Like many people looking to start a blog I initially found myself drawn to the WordPress platform. The fully hosted and free solution provided by wordpress.com is especially attractive if you don’t want the overhead of managing a self-hosted WordPress blog. Unfortunately, one of their many restrictions is that you can’t use Google Analytics. Instead, you have to use their built-in WordPress analytics tool.
For an analytics guy (and anyone who wants to really understand their blog traffic) this limitation is a show-stopper. I don’t want to sound like a snob but wordpress.com analytics just aren’t comparable to Google Analytics. I understand that offering a simple, free blogging service that scales for the masses is a challenge and that the full power of the WordPress platform, complete with thousands of plugin options, isn’t really a workable option for their service, but no Google Analytics? You might as well deprive me of air, water and the will to live. Self-hosted WordPress blogs don’t impose this restriction nor do competing online blogging services like Posterous, Tumblr, Typepad, LiveJournal, Blogger, etc.
Do bloggers want Google Analytics on wordpress.com?
I’m not the first blogger-wannabe to be frustrated by the lack of Google Analytics support on wordpress.com. Their forums are filled with requests for the service. I have to assume that there is either a fundamental technical issue or a strong business reason why wordpress.com imposes this limitation.
In any case, I was about to reconsider investing in a self-hosted option when I found a post in the wordpress.com forums linking to a solution from a content delivery network called CloudFlare. The post didn’t generate as much discussion as it seemed to warrant but the idea sounded interesting so I gave it a try. In the end, using CloudFlare to get Google Analytics on my blog worked well enough that I thought it was worth sharing in more detail but not well enough that I would recommend it to everyone without reservation.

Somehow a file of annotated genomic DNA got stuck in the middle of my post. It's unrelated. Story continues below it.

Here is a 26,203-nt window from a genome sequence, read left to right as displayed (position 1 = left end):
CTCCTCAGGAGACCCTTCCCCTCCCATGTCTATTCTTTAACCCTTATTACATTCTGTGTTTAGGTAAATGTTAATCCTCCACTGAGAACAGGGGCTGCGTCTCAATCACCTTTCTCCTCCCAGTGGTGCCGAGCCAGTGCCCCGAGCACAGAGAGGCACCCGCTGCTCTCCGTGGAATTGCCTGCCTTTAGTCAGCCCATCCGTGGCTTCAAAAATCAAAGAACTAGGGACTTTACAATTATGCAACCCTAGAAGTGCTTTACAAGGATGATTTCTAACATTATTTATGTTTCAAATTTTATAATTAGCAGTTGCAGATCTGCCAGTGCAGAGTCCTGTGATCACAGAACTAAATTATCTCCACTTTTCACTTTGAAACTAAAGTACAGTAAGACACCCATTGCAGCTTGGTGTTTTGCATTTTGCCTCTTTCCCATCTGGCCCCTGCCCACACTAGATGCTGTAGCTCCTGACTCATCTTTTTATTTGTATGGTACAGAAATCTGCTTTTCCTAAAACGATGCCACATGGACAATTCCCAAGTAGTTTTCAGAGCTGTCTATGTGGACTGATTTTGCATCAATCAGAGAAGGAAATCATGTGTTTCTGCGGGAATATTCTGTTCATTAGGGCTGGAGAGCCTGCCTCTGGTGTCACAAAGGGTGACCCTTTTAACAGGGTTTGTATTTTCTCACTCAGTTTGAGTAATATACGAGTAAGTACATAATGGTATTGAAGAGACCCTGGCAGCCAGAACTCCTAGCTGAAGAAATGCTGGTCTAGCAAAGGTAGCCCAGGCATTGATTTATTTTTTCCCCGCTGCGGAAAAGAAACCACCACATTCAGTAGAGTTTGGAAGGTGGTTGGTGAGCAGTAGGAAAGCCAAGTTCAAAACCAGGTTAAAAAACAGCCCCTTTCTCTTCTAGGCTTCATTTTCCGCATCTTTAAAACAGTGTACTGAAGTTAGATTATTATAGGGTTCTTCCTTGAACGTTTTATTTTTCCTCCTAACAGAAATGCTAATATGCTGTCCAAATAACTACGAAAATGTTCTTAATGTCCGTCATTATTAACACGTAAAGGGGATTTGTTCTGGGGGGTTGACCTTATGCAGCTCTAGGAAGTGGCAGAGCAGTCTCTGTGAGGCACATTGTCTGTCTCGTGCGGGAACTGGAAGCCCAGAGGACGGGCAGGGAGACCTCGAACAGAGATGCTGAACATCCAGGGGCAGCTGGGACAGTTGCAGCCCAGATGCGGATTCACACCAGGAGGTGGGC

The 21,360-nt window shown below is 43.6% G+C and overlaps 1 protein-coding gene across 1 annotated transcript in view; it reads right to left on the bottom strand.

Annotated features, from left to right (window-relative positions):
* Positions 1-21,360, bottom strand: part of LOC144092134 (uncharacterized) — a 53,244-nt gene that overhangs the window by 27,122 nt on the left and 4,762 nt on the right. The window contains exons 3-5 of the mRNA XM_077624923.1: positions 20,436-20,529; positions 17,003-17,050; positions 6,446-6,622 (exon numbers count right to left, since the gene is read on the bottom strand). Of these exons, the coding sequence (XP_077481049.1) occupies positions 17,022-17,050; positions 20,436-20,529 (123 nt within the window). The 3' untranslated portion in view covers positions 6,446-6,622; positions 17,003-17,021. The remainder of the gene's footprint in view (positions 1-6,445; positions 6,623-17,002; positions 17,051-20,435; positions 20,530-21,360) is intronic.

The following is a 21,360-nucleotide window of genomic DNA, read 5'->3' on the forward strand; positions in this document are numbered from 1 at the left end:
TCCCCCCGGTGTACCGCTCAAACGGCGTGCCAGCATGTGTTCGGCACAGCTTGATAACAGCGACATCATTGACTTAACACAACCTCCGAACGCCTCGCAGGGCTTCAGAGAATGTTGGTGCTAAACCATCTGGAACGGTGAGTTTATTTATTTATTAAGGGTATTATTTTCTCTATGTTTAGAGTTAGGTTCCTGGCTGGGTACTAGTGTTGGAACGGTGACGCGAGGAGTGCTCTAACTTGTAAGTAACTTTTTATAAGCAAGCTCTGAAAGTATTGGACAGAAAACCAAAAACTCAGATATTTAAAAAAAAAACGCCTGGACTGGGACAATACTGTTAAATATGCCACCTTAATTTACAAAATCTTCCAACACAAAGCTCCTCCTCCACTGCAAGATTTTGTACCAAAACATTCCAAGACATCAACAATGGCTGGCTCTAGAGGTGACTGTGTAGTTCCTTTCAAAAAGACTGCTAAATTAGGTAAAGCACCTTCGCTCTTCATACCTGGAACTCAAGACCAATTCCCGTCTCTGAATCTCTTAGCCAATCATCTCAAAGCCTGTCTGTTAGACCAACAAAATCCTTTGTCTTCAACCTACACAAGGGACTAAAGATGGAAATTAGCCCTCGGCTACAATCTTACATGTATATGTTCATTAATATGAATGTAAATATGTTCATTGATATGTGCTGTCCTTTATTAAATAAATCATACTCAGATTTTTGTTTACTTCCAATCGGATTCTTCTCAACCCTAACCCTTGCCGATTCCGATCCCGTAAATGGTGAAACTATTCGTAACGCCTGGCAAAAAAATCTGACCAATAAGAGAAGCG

This isn’t a review so I’m not going to try to describe all of their features in detail. CloudFlare functions as a seamless CDN, offering speed, security and feature enhancements to your site. Here’s a quick summary:
|CloudFlare Feature||Claimed Benefits|
|Content Delivery Network||Automatically caches static and dynamic site content on a modern, globally distributed network|
|Web Content Optimization||Optimizes the loading of site resources using compression and caching and taking the client’s capabilities into account|
|Security||Protects against a wide range of security threats from comment spam to DOS attacks|
|Analytics||Reports on standard traffic, bots and traffic deemed threatening|
|Apps||Simplifies the inclusion of numerous website services without requiring code modifications|
In a nutshell, they claim their snazzy service will make your site fast, secure and more flexible. What’s not to like? These are the features that mattered to me as a wordpress.com blogger:
- Email obfuscation (huh, cool)
- Speed, security, analytics (meh)
The other cool feature that mattered was the price. CloudFlare is free unless you want more advanced features.
What you’ll need
As CloudFlare explains on their blog, it isn’t that hard to set up. Honestly though, if you’re not very technical you may want some help. Since they use DNS to intercept requests for your site you’ll need to have your own domain name. I assume that anyone who cares enough to install Google Analytics on their blog would also have registered their own domain (generally for less than $10/year) but to use a custom domain on wordpress.com you’ll also need to pony up for the Domain Mapping upgrade (for an additional $12/year). It’s a little odd to have to pay for such a base feature, especially when other blogging services don’t charge for it, but I understand that they’re running a business and I’m perfectly happy to support the wordpress.com team if their overall solution helps me achieve my goals. They’ve got to make money somehow.